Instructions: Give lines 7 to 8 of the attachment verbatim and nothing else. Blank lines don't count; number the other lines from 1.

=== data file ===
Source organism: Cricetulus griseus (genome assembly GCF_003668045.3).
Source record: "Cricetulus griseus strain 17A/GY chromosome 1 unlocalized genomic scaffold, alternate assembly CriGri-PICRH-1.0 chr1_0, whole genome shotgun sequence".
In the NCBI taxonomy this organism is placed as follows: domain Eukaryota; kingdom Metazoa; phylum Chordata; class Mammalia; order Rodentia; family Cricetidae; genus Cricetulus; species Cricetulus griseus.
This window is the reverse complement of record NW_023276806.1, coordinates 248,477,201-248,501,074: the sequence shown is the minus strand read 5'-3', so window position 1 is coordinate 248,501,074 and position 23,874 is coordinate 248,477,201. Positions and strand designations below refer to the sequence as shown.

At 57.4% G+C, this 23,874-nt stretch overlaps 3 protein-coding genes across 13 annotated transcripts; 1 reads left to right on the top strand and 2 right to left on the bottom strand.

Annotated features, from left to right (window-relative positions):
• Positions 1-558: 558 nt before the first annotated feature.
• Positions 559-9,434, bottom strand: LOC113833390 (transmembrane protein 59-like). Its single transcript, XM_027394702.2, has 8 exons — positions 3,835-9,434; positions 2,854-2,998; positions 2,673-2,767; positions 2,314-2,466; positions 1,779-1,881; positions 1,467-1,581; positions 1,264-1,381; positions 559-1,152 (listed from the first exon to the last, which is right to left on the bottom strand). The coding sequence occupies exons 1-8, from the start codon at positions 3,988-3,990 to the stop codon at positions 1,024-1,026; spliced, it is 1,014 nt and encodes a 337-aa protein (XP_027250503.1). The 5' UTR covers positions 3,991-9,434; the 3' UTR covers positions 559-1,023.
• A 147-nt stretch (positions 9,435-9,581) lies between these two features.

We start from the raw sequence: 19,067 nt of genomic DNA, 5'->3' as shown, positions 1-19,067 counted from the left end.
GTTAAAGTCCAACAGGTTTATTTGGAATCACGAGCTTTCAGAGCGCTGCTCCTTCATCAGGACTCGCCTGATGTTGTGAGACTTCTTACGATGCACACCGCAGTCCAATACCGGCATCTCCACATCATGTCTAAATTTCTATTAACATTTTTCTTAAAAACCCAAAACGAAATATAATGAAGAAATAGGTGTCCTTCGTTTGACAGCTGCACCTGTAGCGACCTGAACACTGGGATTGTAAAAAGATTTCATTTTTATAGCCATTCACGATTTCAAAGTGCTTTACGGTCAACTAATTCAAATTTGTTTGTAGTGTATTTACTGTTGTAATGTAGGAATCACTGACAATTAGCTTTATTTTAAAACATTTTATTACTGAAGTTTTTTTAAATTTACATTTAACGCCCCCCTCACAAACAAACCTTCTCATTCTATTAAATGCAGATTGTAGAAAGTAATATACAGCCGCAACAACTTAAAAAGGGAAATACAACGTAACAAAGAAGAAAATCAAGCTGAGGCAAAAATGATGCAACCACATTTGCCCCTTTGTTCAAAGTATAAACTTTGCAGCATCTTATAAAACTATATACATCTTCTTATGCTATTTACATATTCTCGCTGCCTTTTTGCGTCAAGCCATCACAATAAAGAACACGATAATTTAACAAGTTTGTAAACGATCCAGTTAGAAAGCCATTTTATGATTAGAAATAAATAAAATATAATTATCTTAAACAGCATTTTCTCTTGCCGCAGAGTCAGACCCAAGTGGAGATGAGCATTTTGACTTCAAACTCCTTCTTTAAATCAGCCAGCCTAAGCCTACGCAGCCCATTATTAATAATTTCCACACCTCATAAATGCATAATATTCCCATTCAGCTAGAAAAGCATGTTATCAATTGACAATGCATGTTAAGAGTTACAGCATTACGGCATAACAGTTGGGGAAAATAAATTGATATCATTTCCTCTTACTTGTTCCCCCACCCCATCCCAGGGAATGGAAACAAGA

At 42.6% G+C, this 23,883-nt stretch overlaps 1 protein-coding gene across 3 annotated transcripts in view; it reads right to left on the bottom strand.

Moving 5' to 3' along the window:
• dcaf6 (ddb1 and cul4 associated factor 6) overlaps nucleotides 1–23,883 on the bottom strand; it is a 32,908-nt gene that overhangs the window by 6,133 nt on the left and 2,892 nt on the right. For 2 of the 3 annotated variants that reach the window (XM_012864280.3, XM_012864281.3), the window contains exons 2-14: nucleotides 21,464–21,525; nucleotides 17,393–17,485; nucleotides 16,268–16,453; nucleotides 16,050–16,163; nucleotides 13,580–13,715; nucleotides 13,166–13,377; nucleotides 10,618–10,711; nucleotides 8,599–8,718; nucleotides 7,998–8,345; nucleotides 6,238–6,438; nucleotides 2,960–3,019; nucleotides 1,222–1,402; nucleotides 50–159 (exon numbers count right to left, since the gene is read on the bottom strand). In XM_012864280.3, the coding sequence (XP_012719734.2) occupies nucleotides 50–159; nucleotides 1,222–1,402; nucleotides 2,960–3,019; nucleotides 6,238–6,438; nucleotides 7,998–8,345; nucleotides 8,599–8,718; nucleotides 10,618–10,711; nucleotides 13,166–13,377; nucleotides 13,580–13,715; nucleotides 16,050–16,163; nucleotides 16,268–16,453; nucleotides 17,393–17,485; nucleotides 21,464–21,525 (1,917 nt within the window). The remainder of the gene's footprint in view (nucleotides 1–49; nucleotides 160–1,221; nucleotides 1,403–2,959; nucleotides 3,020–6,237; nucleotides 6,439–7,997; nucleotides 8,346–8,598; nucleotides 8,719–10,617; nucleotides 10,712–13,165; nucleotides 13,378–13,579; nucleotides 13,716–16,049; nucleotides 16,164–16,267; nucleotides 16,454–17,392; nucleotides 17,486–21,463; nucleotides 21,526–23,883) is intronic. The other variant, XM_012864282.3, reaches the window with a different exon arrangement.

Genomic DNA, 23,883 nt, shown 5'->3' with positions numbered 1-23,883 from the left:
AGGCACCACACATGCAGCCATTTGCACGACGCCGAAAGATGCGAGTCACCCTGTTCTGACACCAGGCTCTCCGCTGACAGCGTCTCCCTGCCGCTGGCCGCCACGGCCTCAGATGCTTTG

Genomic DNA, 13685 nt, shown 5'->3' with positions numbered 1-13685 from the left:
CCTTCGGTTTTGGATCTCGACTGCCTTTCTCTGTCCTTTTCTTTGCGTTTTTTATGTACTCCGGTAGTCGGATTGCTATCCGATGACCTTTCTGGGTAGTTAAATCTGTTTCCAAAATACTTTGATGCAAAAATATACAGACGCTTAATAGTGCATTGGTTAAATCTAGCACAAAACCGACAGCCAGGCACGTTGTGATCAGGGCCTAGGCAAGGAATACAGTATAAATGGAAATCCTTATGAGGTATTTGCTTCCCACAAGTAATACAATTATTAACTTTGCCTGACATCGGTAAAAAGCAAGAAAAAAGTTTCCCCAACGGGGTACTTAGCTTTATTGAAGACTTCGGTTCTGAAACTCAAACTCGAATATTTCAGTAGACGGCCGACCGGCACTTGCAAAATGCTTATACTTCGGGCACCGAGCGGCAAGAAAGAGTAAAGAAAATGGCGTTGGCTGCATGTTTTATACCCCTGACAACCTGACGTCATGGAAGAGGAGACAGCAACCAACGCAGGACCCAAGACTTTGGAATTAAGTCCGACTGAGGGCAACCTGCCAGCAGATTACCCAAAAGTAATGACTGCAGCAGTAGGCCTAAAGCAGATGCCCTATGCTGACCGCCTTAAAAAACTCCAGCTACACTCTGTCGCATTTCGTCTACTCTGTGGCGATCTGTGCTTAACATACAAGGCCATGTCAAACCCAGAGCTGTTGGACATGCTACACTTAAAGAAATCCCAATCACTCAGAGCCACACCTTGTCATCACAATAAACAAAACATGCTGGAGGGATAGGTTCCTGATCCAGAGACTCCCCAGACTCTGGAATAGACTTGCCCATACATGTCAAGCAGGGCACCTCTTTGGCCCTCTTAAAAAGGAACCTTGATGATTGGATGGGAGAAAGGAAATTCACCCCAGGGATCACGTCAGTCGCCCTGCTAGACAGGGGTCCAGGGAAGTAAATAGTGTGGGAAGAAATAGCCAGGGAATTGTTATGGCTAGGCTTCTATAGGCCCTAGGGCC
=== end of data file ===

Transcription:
• Positions 1-558: 558 nt before the first annotated feature.
• Positions 559-9,434, bottom strand: LOC113833390 (transmembrane protein 59-like). Its single transcript, XM_027394702.2, has 8 exons — positions 3,835-9,434; positions 2,854-2,998; positions 2,673-2,767; positions 2,314-2,466; positions 1,779-1,881; positions 1,467-1,581; positions 1,264-1,381; positions 559-1,152 (listed from the first exon to the last, which is right to left on the bottom strand). The coding sequence occupies exons 1-8, from the start codon at positions 3,988-3,990 to the stop codon at positions 1,024-1,026; spliced, it is 1,014 nt and encodes a 337-aa protein (XP_027250503.1). The 5' UTR covers positions 3,991-9,434; the 3' UTR covers positions 559-1,023.